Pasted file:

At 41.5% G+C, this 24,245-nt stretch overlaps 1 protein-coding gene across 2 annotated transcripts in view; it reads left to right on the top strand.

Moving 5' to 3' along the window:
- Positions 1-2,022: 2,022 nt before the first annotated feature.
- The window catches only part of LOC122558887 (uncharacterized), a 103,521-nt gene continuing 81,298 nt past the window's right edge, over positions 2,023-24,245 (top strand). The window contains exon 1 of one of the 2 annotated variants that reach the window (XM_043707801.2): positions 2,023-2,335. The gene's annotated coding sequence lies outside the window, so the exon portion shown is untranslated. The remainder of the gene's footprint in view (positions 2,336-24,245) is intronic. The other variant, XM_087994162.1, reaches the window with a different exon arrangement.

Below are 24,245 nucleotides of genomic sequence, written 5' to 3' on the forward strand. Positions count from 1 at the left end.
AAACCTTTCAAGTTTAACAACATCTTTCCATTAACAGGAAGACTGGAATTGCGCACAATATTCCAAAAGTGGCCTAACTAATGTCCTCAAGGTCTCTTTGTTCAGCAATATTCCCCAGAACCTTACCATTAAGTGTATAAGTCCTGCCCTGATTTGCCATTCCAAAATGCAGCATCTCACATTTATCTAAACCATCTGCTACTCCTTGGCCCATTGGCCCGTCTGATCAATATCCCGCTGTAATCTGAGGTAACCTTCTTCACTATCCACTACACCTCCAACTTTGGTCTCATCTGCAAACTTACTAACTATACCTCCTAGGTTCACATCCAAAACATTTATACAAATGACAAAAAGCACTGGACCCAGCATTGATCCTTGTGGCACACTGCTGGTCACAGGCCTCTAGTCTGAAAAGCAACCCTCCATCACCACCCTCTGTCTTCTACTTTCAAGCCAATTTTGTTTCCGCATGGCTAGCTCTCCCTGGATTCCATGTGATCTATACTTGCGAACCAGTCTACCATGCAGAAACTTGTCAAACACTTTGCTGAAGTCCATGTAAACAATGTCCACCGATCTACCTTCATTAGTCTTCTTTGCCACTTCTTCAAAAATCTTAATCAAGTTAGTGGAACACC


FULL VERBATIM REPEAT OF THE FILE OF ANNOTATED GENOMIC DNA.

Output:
At 41.5% G+C, this 24,245-nt stretch overlaps 1 protein-coding gene across 2 annotated transcripts in view; it reads left to right on the top strand.

Moving 5' to 3' along the window:
- Positions 1-2,022: 2,022 nt before the first annotated feature.
- The window catches only part of LOC122558887 (uncharacterized), a 103,521-nt gene continuing 81,298 nt past the window's right edge, over positions 2,023-24,245 (top strand). The window contains exon 1 of one of the 2 annotated variants that reach the window (XM_043707801.2): positions 2,023-2,335. The gene's annotated coding sequence lies outside the window, so the exon portion shown is untranslated. The remainder of the gene's footprint in view (positions 2,336-24,245) is intronic. The other variant, XM_087994162.1, reaches the window with a different exon arrangement.

Below are 24,245 nucleotides of genomic sequence, written 5' to 3' on the forward strand. Positions count from 1 at the left end.
AAACCTTTCAAGTTTAACAACATCTTTCCATTAACAGGAAGACTGGAATTGCGCACAATATTCCAAAAGTGGCCTAACTAATGTCCTCAAGGTCTCTTTGTTCAGCAATATTCCCCAGAACCTTACCATTAAGTGTATAAGTCCTGCCCTGATTTGCCATTCCAAAATGCAGCATCTCACATTTATCTAAACCATCTGCTACTCCTTGGCCCATTGGCCCGTCTGATCAATATCCCGCTGTAATCTGAGGTAACCTTCTTCACTATCCACTACACCTCCAACTTTGGTCTCATCTGCAAACTTACTAACTATACCTCCTAGGTTCACATCCAAAACATTTATACAAATGACAAAAAGCACTGGACCCAGCATTGATCCTTGTGGCACACTGCTGGTCACAGGCCTCTAGTCTGAAAAGCAACCCTCCATCACCACCCTCTGTCTTCTACTTTCAAGCCAATTTTGTTTCCGCATGGCTAGCTCTCCCTGGATTCCATGTGATCTATACTTGCGAACCAGTCTACCATGCAGAAACTTGTCAAACACTTTGCTGAAGTCCATGTAAACAATGTCCACCGATCTACCTTCATTAGTCTTCTTTGCCACTTCTTCAAAAATCTTAATCAAGTTAGTGGAACACC